I have moved on to Odense tonight and Aarhus for the next two before going back to Copenhagen for my last night. Fortunately, I’m losing some of my zest for traveling or I’d be irritated at what the agent put together for my trip since leaving Norway. And even more so at myself for paying too little attention before I signed-on and paid-up. There’s been too little focus on getting out into Nature and too much on time in cities, with oddities thrown in like these brief stops in places that don’t have much to offer and too little time for what they do. I’ve made the best of my city time but would have shrunk it by at least a third and insisted on getting me out to smaller towns in appealing natural areas. But I won’t complain. I still feel that as a whole it has been profoundly satisfying and enlightening about multiple countries. The Faroes, the Ring Road around Iceland, and the trip up the west coast of Norway…these three elements alone gave me all that I could want. At this point I’m just coasting to the end. Today I went to another cathedral (I’m getting hooked on these for their architecture, history, and contemplative ambiance) and found that I’d arrived just a few minutes before a chamber group was to perform in the nave, so I sat down and listened. Tomorrow I’ll walk back over to the railroad station to be ready for the trip to Aarhus.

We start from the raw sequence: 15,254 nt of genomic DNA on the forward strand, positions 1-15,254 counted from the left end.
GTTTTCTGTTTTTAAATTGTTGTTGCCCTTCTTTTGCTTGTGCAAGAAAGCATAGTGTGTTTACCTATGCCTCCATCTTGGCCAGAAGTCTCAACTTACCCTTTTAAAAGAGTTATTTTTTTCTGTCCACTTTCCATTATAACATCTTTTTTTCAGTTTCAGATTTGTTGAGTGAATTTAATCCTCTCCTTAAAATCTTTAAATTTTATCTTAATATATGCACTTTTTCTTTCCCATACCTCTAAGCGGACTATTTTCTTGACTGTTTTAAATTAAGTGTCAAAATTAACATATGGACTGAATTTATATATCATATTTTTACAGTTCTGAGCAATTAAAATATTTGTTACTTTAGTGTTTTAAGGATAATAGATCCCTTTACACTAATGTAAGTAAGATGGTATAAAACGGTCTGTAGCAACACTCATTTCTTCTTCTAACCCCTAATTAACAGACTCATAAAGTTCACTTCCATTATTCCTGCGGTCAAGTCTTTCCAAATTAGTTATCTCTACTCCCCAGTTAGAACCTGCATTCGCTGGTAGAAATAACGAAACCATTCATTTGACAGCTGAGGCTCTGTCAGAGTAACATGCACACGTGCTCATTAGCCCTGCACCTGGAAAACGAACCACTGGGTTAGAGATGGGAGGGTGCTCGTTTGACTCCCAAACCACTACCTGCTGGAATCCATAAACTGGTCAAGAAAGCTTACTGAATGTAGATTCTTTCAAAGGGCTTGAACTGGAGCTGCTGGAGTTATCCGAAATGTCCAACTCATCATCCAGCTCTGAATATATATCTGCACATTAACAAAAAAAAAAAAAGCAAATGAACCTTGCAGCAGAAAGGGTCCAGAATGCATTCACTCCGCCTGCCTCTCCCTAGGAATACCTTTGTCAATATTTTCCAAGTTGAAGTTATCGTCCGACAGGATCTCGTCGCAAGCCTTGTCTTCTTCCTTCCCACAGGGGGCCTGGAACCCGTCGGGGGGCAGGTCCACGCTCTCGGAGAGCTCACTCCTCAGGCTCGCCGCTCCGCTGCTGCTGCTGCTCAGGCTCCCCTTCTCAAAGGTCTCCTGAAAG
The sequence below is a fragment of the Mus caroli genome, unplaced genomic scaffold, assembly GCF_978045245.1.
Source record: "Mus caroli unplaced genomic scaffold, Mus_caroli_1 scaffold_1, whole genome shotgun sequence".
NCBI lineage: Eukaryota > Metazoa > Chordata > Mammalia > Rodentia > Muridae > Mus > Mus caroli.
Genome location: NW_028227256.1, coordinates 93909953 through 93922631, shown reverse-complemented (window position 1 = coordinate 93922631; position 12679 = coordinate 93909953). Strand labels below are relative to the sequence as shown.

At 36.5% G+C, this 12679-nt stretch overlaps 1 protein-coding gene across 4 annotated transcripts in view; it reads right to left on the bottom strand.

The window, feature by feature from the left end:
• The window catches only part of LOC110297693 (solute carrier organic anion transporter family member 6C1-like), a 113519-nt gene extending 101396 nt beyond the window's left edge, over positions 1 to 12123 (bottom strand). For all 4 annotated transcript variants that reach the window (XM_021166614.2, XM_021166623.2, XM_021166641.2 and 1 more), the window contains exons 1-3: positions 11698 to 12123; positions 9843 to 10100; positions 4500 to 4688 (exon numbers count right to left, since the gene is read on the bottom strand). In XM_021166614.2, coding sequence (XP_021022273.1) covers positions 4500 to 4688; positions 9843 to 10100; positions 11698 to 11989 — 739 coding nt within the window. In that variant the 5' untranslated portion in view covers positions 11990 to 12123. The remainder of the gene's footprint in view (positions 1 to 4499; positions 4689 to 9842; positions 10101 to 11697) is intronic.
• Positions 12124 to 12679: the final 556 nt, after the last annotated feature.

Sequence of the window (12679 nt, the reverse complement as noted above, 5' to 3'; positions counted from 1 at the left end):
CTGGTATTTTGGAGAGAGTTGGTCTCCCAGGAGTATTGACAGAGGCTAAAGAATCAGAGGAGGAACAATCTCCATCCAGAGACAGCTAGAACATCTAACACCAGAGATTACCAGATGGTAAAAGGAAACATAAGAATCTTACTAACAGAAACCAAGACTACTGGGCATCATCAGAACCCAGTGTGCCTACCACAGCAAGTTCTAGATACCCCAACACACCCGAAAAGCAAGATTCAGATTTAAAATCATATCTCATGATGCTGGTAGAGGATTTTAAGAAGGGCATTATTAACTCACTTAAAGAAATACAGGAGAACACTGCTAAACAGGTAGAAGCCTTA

I’ve thought more about my encounter with the fellow in Malmo who rescued me from being lost, and also about how many times on this trip I have relied on approaching people on the street asking directions. Ordinarily I’m not in this position and by nature I usually prefer to find my own way. I also realize, if I had a handheld device and had mastered it (two improbabilities for the price of one!) I could have looked up where I was and where I wanted to be and found a route without trouble. But being over here in these new to me countries and frequently at a navigational loss and lacking the device, I’ve become a gatherer of other people’s directions. One observation is how poorly most people either know their communities or how to give directions to locations within them. The more important one, though, is that almost everyone tries and is friendly and accommodating, even lone women at night. And I realize that if I had the mastered device in hand, I’d have missed these encounters and this realization of comity. I’d not have known how far a stranger like the car dealer would go to help a stranger in need. So, my interpersonal world expanded as did my recognition that despite what I believe modern social and economic systems do to human sensibilities, there remain threads of kindness, ethics, and willingness to be bothered spread widely, at least on my travels. I don’t know how influential it is that I’m obviously an aging foreigner depending on foreigners who speak English for help—How many Americans would have responded to me with the same desire to help? But whatever the answer, I think this demonstrates one more loss that the convenience of these devices extracts from human relationships. I already hypothesize that consciousness and social relationships suffer for the absorption of owners in their devices. (I see people not infrequently walking sidewalks staring into their device and I want to stop them and ask what at that moment it is that has their attention. Because I can’t help wondering what could be so entrancing to so many.) There is compulsion in much of this, for sure, and social expectation, not to mention that increasingly those of us without them are at a disadvantage in all those situations where apps and QR Codes substitute for the paper versions of history and, for me, the present. The point of my thinking is the costs to those who have thrown in with these devices and I intend to stay aware and observant to see what else I can discern.